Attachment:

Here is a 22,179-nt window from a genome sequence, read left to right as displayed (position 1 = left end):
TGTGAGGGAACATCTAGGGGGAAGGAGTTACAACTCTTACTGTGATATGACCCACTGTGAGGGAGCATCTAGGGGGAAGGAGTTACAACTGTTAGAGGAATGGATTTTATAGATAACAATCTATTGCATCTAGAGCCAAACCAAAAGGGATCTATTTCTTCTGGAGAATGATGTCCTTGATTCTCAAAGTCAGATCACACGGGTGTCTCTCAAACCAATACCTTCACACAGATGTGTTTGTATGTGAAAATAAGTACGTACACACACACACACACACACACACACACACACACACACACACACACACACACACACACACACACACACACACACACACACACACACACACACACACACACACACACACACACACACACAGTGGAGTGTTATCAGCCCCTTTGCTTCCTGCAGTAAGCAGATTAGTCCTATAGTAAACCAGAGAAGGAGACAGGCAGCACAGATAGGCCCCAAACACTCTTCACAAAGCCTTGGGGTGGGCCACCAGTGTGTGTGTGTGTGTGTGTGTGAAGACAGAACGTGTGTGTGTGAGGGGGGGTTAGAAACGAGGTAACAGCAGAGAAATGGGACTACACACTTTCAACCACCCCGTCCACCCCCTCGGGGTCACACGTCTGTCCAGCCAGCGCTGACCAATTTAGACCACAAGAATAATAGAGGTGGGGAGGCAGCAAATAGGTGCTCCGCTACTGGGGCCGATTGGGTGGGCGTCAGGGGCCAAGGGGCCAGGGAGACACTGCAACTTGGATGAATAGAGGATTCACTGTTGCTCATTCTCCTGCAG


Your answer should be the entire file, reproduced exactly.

Here is a 22,179-nt window from a genome sequence, read left to right as displayed (position 1 = left end):
TGTGAGGGAACATCTAGGGGGAAGGAGTTACAACTCTTACTGTGATATGACCCACTGTGAGGGAGCATCTAGGGGGAAGGAGTTACAACTGTTAGAGGAATGGATTTTATAGATAACAATCTATTGCATCTAGAGCCAAACCAAAAGGGATCTATTTCTTCTGGAGAATGATGTCCTTGATTCTCAAAGTCAGATCACACGGGTGTCTCTCAAACCAATACCTTCACACAGATGTGTTTGTATGTGAAAATAAGTACGTACACACACACACACACACACACACACACACACACACACACACACACACACACACACACACACACACACACACACACACACACACACACACACACACACACACACACACACACACACACAGTGGAGTGTTATCAGCCCCTTTGCTTCCTGCAGTAAGCAGATTAGTCCTATAGTAAACCAGAGAAGGAGACAGGCAGCACAGATAGGCCCCAAACACTCTTCACAAAGCCTTGGGGTGGGCCACCAGTGTGTGTGTGTGTGTGTGTGTGAAGACAGAACGTGTGTGTGTGAGGGGGGGTTAGAAACGAGGTAACAGCAGAGAAATGGGACTACACACTTTCAACCACCCCGTCCACCCCCTCGGGGTCACACGTCTGTCCAGCCAGCGCTGACCAATTTAGACCACAAGAATAATAGAGGTGGGGAGGCAGCAAATAGGTGCTCCGCTACTGGGGCCGATTGGGTGGGCGTCAGGGGCCAAGGGGCCAGGGAGACACTGCAACTTGGATGAATAGAGGATTCACTGTTGCTCATTCTCCTGCAG